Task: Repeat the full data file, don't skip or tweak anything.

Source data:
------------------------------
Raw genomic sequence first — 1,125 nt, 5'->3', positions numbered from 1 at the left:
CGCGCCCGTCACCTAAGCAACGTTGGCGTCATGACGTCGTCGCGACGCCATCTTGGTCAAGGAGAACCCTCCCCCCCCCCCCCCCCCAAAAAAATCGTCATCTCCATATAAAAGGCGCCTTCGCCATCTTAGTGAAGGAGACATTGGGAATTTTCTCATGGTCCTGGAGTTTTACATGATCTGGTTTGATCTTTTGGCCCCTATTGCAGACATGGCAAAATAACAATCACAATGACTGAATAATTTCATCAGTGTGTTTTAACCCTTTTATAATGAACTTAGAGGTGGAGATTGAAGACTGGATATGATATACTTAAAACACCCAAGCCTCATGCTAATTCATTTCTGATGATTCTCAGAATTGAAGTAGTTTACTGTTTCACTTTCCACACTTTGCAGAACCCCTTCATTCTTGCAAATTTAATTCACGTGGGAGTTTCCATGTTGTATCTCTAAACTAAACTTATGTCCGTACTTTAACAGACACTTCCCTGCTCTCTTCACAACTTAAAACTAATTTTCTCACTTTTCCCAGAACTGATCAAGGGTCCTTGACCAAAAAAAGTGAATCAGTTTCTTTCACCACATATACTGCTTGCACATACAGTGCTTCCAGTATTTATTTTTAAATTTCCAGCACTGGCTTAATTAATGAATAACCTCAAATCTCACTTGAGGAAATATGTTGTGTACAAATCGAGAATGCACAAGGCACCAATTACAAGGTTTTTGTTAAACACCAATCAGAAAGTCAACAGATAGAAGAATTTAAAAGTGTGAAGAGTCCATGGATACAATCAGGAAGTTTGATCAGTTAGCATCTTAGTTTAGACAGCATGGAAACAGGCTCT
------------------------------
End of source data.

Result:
Raw genomic sequence first — 1,125 nt, 5'->3', positions numbered from 1 at the left:
CGCGCCCGTCACCTAAGCAACGTTGGCGTCATGACGTCGTCGCGACGCCATCTTGGTCAAGGAGAACCCTCCCCCCCCCCCCCCCCCAAAAAAATCGTCATCTCCATATAAAAGGCGCCTTCGCCATCTTAGTGAAGGAGACATTGGGAATTTTCTCATGGTCCTGGAGTTTTACATGATCTGGTTTGATCTTTTGGCCCCTATTGCAGACATGGCAAAATAACAATCACAATGACTGAATAATTTCATCAGTGTGTTTTAACCCTTTTATAATGAACTTAGAGGTGGAGATTGAAGACTGGATATGATATACTTAAAACACCCAAGCCTCATGCTAATTCATTTCTGATGATTCTCAGAATTGAAGTAGTTTACTGTTTCACTTTCCACACTTTGCAGAACCCCTTCATTCTTGCAAATTTAATTCACGTGGGAGTTTCCATGTTGTATCTCTAAACTAAACTTATGTCCGTACTTTAACAGACACTTCCCTGCTCTCTTCACAACTTAAAACTAATTTTCTCACTTTTCCCAGAACTGATCAAGGGTCCTTGACCAAAAAAAGTGAATCAGTTTCTTTCACCACATATACTGCTTGCACATACAGTGCTTCCAGTATTTATTTTTAAATTTCCAGCACTGGCTTAATTAATGAATAACCTCAAATCTCACTTGAGGAAATATGTTGTGTACAAATCGAGAATGCACAAGGCACCAATTACAAGGTTTTTGTTAAACACCAATCAGAAAGTCAACAGATAGAAGAATTTAAAAGTGTGAAGAGTCCATGGATACAATCAGGAAGTTTGATCAGTTAGCATCTTAGTTTAGACAGCATGGAAACAGGCTCT